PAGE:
Authors: Matthew Hall and Abdul Wali Al Khulaidi’
Following the implementation of Important Plant Area (IPA) initiatives in Europe and Southern Africa, the IUCN Arabian Plant Specialist Group has initiated an Important Plant Area (IPA) project for the Arabian Peninsula. The aim of this programme is to assess hotspots of plant diversity in the region and designate the most important as Important Plant Areas. These assessments are conducted on the basis of specific criteria including the presence of endemic, near endemic or range restricted species, species rich habitats and threatened vegetation. The preliminary identification of Arabian IPA’s is on course for completion in 2010. Here we present the initial results of the IPA project in Yemen, the most species rich country in the Arabian Peninsula. This paper details the features of some of the most significant IPA sites in Yemen and also discusses prominent socio-economic issues and conservation threats.

Paper presenter: Yakub El Barasi & Mouneim Barrani, Garyounis University & High Institute of Agricultural Sciences, El Marj, North eastern Libya: Threats to Plant Diversity
EL-Jabal EL-Akhadar, in north east Libya, holds more than 1300 plant species, over 70% of the total number of species in the Libyan flora. This is the most important site for wild plant diversity in Libya, and is proposed as a Key Biodiversity for the Mediterranean on the basis of its high percentage of endemic plant species. The greatest concentration of endemic plant species are found in the many wadi valleys which dissect the limestone plateau. Wadi valleys harbouring significant stands of Juniperus and mixed Mediterranean woodland face a number of threats including over collecting of medicinal plant species, overgrazing by livestock and collection of fuel wood. Agricultural expansion and forest clearing for charcoal production are serious threats to tree cover, both on EL-Jabal EL-Akhadar and the nearby Marmarica plateau. This paper will examine these threats to the wild plant diversity of EL-Jabal EL-Akhadar and discuss methods for alleviating their impact on the biodiversity of this important site for wild plant conservation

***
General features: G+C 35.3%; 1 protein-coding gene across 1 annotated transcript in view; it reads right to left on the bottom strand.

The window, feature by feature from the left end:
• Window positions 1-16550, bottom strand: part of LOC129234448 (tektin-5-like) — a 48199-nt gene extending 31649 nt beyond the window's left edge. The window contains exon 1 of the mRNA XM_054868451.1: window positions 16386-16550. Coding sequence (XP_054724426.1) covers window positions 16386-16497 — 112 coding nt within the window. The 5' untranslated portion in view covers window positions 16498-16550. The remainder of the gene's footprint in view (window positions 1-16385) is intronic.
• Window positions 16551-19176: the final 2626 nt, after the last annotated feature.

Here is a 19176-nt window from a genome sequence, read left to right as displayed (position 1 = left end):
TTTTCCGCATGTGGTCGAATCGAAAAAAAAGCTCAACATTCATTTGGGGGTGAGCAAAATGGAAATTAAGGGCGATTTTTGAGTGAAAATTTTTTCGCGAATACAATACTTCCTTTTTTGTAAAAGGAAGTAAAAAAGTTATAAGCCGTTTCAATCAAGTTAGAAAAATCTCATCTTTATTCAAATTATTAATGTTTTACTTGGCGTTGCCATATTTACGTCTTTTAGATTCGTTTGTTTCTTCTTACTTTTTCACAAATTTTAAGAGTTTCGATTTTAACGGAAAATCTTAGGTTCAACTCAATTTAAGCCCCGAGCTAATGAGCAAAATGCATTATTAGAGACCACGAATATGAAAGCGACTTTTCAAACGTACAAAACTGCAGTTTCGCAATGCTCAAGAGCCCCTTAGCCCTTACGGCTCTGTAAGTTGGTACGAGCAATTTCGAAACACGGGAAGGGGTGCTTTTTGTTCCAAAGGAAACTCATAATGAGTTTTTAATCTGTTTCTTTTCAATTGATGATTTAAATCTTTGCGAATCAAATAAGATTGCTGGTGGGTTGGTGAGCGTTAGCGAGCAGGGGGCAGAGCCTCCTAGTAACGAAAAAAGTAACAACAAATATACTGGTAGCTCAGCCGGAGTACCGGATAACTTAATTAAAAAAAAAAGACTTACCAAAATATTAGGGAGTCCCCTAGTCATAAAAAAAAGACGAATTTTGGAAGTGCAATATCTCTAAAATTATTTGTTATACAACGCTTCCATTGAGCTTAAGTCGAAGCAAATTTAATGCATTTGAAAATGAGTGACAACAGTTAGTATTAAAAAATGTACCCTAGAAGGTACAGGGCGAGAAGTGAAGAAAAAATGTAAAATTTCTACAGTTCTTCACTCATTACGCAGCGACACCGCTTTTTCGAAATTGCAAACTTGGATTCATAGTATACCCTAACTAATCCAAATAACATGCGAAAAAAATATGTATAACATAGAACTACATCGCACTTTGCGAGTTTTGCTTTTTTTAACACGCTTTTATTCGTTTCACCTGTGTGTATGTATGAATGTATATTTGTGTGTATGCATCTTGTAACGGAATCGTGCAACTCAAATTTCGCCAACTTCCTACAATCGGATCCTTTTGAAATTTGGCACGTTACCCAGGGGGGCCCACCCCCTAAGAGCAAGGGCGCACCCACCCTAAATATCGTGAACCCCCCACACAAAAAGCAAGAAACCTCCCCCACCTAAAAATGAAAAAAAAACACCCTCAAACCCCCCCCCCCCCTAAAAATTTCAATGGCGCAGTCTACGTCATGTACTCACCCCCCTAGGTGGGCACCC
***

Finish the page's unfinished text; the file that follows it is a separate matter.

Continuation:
Paper presenter: Nabeel Abdul Hassan, Nature Iraq, Key Biodiversity Areas in Iraq
Nature Iraq has been conducting biological surveys throughout Iraq for the last five years under a project called the Key Biodiversity Area (KBA) Project. These are the largest and most comprehensive surveys to take place in Iraq in well over twenty-five years. Under the KBA Project of Iraq, Nature Iraq, in coordination with the Iraqi Ministry of Environment (Federal) and the Kurdistan Ministry of Environment (Regional), has visited over one hundred sites throughout Iraq to survey for plants, bird, fish, mammal, reptiles, and water quality. Birds have received the primary focus of the KBA survey work but botany work has developed to become (in combination with the other components of KBA) the foundation for habitat assessment, site evaluation and prioritization. This presentation will provide an overview of this continuing, iterative process that allows for the refining of data, the survey of an expanded area with time and improved security and the delineation of potential protected areas in the country.